By Steven E. Hodes, M.D.
Physician to Meta-Physician
Through the fog of distant memory I recall my first clinical exposure to the concept of the placebo.
From the Latin I shall please , it was introduced during my medical school rotation in internal medicine. A ‘sugar pill’ which was labeled Obecalp [placebo spelled backward] was offered to patients in an attempt to demonstrate how often they fantasized or fabricated their symptoms.
When a patient ‘responded’ to a placebo pill, or an injection of saline, as opposed to an opiate for pain, the immediate assumption from the medical staff was ‘that the patient wasn’t really sick, or in pain, or just wanted to ‘get high.’
There was a definte consensus opinion among the medical establishment that ‘real’ pain or ‘real’ symptoms would only respond to an active chemical agent. Subsequently, it has become clear that this assessment was incorrect.
The emerging realityof the mind-body relationship has led many medical professionals to recognize that all symptoms as well as all physiological responses are the result of this totally integrated, sublimely complex matrix. Associated with this is how we perceive what is occurring to our bodies and how we react to those internal machinations.
Candace Pert and other researchers have demonstrated that nearly all human cells contain receptor sites for peptides released by our neuro-endocrine organs, endorphins which are natural pain killers and mood elevators. Our immune response cells, as well, can be activated or inhibited by our emotional state of being as well as our attitudes and beliefs about what is occurring to us. The expectation that a substance will relieve a symptom or complaint leads to improvement in those symptoms.
This result has been demonstrated to be so powerful that the FDA insists that drug companies demonstrate that their products are more efficacious than placebo before they will receive their approval. It may be surprising to the public that in a variety of ‘double-blind’ randomized studies [in which neither the patient or the people conducting the experiement know which is the placebo and which the active drug] the placebo produces from 35 to 45% improvemnt in the patient’s symptoms. The actual drug tested, which may have been the result of years of expensive research and development may offer only marginal improvement over these ‘sugar pills’.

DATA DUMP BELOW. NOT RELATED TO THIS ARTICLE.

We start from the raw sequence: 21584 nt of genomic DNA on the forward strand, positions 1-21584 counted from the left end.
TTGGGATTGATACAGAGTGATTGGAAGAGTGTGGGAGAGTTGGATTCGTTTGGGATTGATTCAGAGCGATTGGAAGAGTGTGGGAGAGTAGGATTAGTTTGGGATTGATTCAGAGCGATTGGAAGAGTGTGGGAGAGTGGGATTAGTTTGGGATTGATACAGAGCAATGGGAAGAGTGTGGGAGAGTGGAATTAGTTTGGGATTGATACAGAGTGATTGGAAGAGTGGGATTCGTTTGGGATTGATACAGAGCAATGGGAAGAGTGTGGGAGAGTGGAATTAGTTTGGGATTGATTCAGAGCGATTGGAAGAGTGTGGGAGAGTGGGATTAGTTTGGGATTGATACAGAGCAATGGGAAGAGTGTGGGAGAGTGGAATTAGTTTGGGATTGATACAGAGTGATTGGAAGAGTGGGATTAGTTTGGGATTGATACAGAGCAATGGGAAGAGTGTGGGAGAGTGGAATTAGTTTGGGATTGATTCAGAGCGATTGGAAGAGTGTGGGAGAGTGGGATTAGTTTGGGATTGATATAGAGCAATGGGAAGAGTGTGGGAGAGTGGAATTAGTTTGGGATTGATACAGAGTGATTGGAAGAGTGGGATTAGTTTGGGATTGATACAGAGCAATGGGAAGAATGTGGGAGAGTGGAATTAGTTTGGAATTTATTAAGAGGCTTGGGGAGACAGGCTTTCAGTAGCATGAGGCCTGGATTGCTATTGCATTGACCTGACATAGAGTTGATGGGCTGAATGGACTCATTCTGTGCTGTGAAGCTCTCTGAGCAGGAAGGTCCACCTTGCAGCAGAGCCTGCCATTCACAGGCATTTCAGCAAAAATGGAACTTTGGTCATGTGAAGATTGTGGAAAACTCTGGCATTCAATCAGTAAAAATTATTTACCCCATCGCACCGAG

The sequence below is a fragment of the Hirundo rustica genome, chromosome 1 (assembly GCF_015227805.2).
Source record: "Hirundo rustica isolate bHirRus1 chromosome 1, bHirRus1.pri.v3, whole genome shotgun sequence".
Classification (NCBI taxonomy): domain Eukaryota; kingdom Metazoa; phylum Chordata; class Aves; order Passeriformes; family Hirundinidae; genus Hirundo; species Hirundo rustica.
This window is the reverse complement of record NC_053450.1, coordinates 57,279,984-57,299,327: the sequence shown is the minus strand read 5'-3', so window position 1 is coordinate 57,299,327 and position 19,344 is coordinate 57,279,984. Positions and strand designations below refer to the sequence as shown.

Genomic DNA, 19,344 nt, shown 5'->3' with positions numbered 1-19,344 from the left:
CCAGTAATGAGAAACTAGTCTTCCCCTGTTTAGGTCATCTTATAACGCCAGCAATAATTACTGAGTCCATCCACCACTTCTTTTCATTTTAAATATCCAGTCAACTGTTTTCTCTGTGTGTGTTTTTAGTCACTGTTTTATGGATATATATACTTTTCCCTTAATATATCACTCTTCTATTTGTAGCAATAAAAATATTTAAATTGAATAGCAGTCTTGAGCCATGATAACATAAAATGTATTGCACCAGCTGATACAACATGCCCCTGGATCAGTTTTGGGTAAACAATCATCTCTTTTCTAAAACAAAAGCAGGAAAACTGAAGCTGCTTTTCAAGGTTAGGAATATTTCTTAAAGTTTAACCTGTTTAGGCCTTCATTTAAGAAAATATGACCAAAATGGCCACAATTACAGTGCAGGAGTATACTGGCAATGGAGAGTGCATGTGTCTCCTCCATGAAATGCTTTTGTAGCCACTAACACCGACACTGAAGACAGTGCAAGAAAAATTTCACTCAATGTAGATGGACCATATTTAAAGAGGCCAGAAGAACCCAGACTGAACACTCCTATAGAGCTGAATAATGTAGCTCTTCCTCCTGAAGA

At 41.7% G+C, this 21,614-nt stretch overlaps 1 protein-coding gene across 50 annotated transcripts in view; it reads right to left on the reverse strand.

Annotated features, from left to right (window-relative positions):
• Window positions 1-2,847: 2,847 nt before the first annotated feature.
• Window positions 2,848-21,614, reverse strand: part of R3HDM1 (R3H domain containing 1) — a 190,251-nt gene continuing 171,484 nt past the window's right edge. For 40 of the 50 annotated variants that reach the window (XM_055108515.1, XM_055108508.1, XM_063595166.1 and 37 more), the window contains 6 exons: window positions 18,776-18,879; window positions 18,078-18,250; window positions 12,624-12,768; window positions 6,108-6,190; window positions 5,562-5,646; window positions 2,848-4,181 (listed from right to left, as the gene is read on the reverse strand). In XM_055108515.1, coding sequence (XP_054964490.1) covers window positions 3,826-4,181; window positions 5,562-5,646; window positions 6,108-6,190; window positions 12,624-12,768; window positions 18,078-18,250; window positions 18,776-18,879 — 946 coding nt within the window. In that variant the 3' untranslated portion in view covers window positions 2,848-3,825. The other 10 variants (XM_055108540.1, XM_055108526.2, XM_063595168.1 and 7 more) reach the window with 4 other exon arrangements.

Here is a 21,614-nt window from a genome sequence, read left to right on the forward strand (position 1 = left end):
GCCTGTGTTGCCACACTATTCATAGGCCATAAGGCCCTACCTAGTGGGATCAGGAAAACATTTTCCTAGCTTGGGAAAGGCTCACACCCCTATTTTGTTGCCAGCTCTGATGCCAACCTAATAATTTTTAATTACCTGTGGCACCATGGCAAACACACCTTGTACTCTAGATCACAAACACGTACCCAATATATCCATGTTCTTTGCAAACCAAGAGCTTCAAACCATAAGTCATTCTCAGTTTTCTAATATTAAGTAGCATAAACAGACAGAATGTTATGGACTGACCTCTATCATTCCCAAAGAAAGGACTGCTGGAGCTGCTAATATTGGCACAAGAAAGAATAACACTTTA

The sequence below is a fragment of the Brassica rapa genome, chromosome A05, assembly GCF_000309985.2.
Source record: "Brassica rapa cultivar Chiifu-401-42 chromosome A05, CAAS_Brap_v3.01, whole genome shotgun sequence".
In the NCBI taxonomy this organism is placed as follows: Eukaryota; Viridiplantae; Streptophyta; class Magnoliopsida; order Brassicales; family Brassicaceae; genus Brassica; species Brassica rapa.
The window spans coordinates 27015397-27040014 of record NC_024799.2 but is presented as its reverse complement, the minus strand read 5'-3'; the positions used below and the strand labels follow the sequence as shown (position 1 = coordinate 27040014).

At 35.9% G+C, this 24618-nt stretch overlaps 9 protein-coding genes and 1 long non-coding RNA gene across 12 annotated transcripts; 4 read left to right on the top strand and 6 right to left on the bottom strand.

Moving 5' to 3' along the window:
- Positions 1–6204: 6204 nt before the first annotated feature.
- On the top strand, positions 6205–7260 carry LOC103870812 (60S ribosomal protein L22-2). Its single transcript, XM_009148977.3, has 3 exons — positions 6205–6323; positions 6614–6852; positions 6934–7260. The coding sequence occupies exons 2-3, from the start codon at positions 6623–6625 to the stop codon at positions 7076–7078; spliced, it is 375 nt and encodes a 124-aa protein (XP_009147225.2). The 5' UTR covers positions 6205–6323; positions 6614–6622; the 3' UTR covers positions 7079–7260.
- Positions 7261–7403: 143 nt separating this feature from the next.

These are not merely relegated to the relief of pain, which is itself impressive, but improvements in bowel function, heartburn, chest pain, joint discomfort, headaches and a whole host of symptoms are reported. What is also quite fascinating are the negative symptoms that patients in studies report as being secondary to placebos. Such a response is described as a nocebo result.
When issues of ‘cost-effectiveness’ are considered, it may very well be that the placebo, or obecalp would be hailed as the greatest breakthrough in medical science. Again, they demonstrate that a great deal of our body’s functional abilitity to maintain or establish a state of health or the process of healing may be influenced by our mind’s expectation or anticipation.
Physicians have long observed a vast range of ‘pain’ or symptom tolerance. There are patients of mine who have complained, for example, of severe heartburn symptoms. Upon observing their esophageal linings during endoscopy, however, I may find very little evidence of damage. On the other hand, I have scoped others whose complaints are barely discernible yet whose esophageal mucosa is horrendously ulcerated and inflamed.
My patients with ulcerative colitis or Crohn’s disease can nearly always associate an exacerbation of their symptoms with stress in their lives. The irritable bowel symdrome is a completely subjective account of abdominal pain, bloating and altered bowel function. One of the documented features of this syndrome is known as ‘visceral hypersensitivity’. These patients literally ‘feel’ physiological alterations that may remain below the level of awareness of a ‘normal’ patient.
More fascinating are the subconscious stresses which lurk below the level of awareness, yet still can ravage the neural complexes which line the gut. It is clear to me that the patient’s response to my recommendations also strongly depend upon how I approach their complaints, how carefully I pay attention to what these symptoms are revealing about their psycho-social and emotional lives and how positive I am about their eventual improvement.
The role of the physician or any other health care provider becomes a crucial component in the healing paradigm. The placebo reponse, rather than a sign of a patient’s misrepresenting or exaggerating their complaints provides support the contention that medicine is far from an exact science and that the mind-body relationsip is more potent than any of us can imagine.
© Steven E. Hodes, MD., 2006
Steven E. Hodes, M.D. is a board certified gastroenterologist with over 25 years private practice based in Edison and Old Bridge New Jersey. He also has a degree in Religious Studies and teaches Contemporary Metaphysics at Brookdale College as well as lecturing and writing on Kabbalah and Healing, the Jewish View of Afterlife and on Near-Death Experience. Visit him at his Blog, Physician to Meta-Physician at www.meta-md.com